How 'Super' Ed-Flex Would Work

How 'Super' Ed-Flex Would Work
May 1, 1999



Under the Super Ed-Flex proposal developed by Heritage Foundation education policy analysts Nina Shokraii Rees and Kirk A. Johnson, the federal government would give maximum flexibility to interested states and large school districts in administering up to 18 formula-based K-12 federal education programs. In return, the states would be required to demonstrate that their efforts had boosted academic achievement.

States or school districts that did not wish to participate in the Super Ed-Flex plan would continue to operate the categorical programs required by the Elementary and Secondary Education Act of 1965, which Congress is expected to reauthorize later this year.

Stats participating in the Super Ed-Flex plan could expect substantial funding from the consolidation of categorical programs. Rees and Johnson estimate, for example, that California would receive over $1.5 billion, and Texas almost $1.1 billion.

The Super Ed-Flex program would set clear performance objectives and would offer rewards for meeting goals.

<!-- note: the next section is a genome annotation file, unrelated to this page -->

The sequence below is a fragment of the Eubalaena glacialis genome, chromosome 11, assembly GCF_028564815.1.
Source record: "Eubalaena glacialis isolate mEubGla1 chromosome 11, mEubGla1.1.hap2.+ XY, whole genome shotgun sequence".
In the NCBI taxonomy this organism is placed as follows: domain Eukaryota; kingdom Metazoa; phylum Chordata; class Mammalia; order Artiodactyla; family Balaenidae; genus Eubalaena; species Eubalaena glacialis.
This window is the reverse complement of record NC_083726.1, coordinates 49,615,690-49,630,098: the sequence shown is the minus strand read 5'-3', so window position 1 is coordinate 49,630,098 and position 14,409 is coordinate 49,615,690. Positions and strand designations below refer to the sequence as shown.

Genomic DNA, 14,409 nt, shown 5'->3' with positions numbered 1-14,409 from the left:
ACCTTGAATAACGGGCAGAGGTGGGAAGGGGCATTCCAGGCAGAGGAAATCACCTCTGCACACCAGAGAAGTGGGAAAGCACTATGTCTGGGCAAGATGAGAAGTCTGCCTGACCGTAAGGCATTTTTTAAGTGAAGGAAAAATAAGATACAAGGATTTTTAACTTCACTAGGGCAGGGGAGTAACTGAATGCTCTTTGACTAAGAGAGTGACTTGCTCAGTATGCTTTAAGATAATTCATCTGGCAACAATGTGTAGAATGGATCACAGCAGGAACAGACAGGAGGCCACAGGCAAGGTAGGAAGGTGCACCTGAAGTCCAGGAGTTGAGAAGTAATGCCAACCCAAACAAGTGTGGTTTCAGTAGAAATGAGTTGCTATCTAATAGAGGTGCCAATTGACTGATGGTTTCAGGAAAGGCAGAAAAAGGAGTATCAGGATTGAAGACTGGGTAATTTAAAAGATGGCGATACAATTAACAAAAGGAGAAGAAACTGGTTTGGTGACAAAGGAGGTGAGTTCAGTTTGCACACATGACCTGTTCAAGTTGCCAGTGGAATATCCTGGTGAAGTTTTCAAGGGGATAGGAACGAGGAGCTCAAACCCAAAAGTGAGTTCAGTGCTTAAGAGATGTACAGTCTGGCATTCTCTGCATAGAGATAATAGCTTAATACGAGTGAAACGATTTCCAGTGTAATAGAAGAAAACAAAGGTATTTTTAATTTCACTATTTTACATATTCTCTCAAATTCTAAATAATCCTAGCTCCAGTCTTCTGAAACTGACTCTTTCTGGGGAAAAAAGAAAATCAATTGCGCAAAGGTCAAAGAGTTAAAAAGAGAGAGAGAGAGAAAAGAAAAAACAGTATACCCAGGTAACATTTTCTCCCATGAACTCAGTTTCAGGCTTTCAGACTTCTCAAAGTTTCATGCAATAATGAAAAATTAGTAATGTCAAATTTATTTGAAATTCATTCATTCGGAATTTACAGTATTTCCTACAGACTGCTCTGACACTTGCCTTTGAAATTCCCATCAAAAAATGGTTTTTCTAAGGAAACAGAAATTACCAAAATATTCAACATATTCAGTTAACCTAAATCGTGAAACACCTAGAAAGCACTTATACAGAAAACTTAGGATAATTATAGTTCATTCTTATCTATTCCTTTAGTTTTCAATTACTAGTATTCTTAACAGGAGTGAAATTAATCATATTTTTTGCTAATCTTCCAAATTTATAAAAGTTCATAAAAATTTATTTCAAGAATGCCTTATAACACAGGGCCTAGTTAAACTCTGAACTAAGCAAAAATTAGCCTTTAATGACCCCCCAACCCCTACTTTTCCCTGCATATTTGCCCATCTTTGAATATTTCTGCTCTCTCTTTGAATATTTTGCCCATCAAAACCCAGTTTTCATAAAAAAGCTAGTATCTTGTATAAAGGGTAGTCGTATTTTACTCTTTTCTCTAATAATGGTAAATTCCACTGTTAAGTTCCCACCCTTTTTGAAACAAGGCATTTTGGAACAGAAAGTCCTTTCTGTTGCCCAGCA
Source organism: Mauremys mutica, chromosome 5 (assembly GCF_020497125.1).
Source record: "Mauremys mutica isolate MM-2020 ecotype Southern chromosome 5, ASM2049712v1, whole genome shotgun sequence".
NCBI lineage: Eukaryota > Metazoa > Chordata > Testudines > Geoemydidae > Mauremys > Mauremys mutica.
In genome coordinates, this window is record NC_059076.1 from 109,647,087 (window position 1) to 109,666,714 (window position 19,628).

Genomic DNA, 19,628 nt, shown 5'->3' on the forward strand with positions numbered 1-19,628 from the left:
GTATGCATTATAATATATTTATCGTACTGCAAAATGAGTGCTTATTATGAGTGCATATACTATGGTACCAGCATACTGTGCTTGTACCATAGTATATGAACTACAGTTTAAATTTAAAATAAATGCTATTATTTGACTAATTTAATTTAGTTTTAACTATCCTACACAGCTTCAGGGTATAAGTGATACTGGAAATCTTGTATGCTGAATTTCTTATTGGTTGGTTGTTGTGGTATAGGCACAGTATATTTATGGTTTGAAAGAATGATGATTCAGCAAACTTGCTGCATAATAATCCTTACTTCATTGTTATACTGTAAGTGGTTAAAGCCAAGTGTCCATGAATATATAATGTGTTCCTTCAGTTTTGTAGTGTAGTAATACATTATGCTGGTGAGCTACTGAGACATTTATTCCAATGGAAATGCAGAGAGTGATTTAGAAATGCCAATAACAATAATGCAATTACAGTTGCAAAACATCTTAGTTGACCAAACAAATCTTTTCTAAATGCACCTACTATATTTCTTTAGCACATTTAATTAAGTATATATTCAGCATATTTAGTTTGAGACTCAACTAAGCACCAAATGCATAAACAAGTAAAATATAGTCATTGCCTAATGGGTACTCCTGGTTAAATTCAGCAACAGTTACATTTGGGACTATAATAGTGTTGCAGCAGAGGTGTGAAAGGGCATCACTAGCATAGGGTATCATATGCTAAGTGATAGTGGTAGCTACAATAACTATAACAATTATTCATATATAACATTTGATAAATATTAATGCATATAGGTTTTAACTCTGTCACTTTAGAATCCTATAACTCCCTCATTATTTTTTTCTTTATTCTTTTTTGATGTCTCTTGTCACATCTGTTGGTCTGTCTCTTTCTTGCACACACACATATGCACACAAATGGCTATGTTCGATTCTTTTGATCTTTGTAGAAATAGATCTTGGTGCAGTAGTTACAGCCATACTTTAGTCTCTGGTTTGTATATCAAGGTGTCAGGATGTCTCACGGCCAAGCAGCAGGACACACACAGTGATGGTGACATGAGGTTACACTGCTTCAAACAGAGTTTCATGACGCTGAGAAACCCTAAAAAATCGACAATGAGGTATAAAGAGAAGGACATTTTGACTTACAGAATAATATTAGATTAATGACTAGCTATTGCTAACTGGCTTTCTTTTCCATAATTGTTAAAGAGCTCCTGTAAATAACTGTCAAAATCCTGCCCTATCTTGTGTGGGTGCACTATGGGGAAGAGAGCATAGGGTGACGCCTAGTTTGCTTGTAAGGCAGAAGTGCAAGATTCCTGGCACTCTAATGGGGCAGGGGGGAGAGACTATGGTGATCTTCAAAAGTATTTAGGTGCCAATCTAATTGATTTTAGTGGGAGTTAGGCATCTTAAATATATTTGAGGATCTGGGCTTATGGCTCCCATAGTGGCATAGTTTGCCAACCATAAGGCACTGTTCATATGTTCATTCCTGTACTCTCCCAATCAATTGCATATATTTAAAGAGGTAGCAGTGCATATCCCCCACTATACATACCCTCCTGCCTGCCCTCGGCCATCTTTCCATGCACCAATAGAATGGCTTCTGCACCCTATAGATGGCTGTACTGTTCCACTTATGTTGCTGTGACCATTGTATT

Clear Performance Objectives

Similar to the performance commitment that charter school operators make to their sponsors, each state or qualifying school district would be required to enter into a binding agreement with the federal government, establishing clear performance objectives and a timetable for academic improvement. Academic improvement could be measured by the National Assessment of Educational Progress, a commercial test, a state test, or another mutually acceptable test.



Rewards for Meeting Goals

The federal government would create a bonus funds pool to use in rewarding states or school districts that met their performance goals.